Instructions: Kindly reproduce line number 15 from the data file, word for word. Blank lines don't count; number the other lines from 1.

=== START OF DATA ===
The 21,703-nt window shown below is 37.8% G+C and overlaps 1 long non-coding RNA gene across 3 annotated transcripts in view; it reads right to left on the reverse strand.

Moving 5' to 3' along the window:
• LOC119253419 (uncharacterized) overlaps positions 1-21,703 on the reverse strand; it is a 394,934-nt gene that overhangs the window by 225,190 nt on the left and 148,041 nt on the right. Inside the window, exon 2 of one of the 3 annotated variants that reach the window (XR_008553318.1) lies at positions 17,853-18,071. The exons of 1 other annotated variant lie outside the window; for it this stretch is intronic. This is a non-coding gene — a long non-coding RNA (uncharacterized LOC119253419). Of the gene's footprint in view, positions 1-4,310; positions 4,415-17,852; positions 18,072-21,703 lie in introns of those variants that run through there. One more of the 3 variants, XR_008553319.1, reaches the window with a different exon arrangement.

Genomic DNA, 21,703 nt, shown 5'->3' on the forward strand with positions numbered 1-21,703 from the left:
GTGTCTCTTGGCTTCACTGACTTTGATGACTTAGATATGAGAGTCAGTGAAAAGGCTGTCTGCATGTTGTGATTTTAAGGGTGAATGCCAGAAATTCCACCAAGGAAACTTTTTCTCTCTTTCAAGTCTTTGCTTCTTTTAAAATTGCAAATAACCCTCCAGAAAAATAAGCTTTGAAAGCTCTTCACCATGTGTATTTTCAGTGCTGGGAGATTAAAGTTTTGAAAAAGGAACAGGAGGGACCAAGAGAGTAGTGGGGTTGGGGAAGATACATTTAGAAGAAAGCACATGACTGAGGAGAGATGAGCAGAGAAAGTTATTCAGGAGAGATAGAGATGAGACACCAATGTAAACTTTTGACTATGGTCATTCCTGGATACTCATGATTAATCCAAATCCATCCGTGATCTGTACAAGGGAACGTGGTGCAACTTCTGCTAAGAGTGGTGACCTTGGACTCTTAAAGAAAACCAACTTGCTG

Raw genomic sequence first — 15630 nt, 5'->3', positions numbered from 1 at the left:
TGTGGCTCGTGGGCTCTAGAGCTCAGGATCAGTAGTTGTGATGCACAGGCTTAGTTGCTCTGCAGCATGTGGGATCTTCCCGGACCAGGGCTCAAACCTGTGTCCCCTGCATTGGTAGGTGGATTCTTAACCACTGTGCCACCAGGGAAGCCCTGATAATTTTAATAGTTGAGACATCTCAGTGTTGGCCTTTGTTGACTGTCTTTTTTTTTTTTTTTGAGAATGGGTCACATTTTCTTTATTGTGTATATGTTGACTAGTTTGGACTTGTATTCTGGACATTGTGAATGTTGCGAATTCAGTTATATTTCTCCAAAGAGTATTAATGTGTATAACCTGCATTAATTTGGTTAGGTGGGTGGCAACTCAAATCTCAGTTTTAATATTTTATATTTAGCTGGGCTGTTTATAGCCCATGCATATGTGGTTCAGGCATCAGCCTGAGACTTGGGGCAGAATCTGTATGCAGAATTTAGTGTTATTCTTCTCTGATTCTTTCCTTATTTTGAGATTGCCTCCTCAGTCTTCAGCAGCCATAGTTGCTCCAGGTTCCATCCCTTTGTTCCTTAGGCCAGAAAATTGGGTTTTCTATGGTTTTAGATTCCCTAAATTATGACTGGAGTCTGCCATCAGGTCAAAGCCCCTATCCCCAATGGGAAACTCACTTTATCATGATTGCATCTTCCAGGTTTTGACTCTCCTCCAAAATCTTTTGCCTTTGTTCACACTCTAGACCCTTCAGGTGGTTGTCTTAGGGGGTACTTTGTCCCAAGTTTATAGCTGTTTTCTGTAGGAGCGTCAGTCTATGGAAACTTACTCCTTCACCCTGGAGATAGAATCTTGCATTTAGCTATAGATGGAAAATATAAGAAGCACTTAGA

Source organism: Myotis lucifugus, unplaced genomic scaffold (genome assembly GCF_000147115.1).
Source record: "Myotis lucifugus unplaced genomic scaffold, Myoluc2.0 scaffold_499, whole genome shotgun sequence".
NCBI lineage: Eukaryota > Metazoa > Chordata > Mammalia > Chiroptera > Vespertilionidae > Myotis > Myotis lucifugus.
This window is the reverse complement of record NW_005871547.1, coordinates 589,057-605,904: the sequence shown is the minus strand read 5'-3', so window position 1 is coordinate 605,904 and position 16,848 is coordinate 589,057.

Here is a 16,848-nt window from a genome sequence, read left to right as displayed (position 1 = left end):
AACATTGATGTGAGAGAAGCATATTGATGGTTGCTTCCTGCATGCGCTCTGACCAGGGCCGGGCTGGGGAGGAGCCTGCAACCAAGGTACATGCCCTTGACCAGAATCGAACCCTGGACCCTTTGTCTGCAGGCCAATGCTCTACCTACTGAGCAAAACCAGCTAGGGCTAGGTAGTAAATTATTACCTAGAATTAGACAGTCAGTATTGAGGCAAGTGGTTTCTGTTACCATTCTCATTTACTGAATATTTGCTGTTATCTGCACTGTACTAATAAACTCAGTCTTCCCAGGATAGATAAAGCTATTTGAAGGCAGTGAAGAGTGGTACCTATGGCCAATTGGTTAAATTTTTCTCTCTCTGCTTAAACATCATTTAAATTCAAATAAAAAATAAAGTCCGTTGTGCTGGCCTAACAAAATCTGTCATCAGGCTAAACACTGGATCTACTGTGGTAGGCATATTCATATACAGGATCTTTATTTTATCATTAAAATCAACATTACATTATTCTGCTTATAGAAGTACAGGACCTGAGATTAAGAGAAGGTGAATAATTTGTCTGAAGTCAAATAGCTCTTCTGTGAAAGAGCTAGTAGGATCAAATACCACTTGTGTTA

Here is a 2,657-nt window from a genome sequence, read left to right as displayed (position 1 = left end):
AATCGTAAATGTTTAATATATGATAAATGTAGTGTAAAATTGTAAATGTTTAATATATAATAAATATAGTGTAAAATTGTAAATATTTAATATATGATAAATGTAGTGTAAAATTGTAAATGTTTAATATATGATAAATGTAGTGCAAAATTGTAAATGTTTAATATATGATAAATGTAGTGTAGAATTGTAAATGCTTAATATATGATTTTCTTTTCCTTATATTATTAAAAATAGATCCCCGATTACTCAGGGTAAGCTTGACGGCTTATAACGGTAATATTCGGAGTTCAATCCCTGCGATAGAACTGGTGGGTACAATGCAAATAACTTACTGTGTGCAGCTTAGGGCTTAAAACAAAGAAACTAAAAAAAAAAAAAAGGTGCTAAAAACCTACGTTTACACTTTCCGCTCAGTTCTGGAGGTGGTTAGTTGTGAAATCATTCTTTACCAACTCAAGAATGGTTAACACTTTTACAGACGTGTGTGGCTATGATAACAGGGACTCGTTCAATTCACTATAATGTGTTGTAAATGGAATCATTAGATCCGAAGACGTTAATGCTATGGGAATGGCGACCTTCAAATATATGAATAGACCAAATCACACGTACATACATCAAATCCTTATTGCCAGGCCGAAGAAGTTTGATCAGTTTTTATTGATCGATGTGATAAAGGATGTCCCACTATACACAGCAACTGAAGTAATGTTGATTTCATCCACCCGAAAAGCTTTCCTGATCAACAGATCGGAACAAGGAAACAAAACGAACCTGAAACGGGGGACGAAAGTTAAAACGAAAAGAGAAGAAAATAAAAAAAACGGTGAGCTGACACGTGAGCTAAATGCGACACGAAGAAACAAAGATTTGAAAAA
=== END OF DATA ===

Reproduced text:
AATCGTAAATGTTTAATATATGATAAATGTAGTGTAAAATTGTAAATGTTTAATATATAATAAATATAGTGTAAAATTGTAAATATTTAATATATGATAAATGTAGTGTAAAATTGTAAATGTTTAATATATGATAAATGTAGTGCAAAATTGTAAATGTTTAATATATGATAAATGTAGTGTAGAATTGTAAATGCTTAATATATGATTTTCTTTTCCTTATATTATTAAAAATAGATCCCCGATTACTCAGGGTAAGCTTGACGGCTTATAACGGTAATATTCGGAGTTCAATCCCTGCGATAGAACTGGTGGGTACAATGCAAATAACTTACTGTGTGCAGCTTAGGGCTTAAAACAAAGAAACTAAAAAAAAAAAAAAGGTGCTAAAAACCTACGTTTACACTTTCCGCTCAGTTCTGGAGGTGGTTAGTTGTGAAATCATTCTTTACCAACTCAAGAATGGTTAACACTTTTACAGACGTGTGTGGCTATGATAACAGGGACTCGTTCAATTCACTATAATGTGTTGTAAATGGAATCATTAGATCCGAAGACGTTAATGCTATGGGAATGGCGACCTTCAAATATATGAATAGACCAAATCACACGTACATACATCAAATCCTTATTGCCAGGCCGAAGAAGTTTGATCAGTTTTTATTGATCGATGTGATAAAGGATGTCCCACTATACACAGCAACTGAAGTAATGTTGATTTCATCCACCCGAAAAGCTTTCCTGATCAACAGATCGGAACAAGGAAACAAAACGAACCTGAAACGGGGGACGAAAGTTAAAACGAAAAGAGAAGAAAATAAAAAAAACGGTGAGCTGACACGTGAGCTAAATGCGACACGAAGAAACAAAGATTTGAAAAA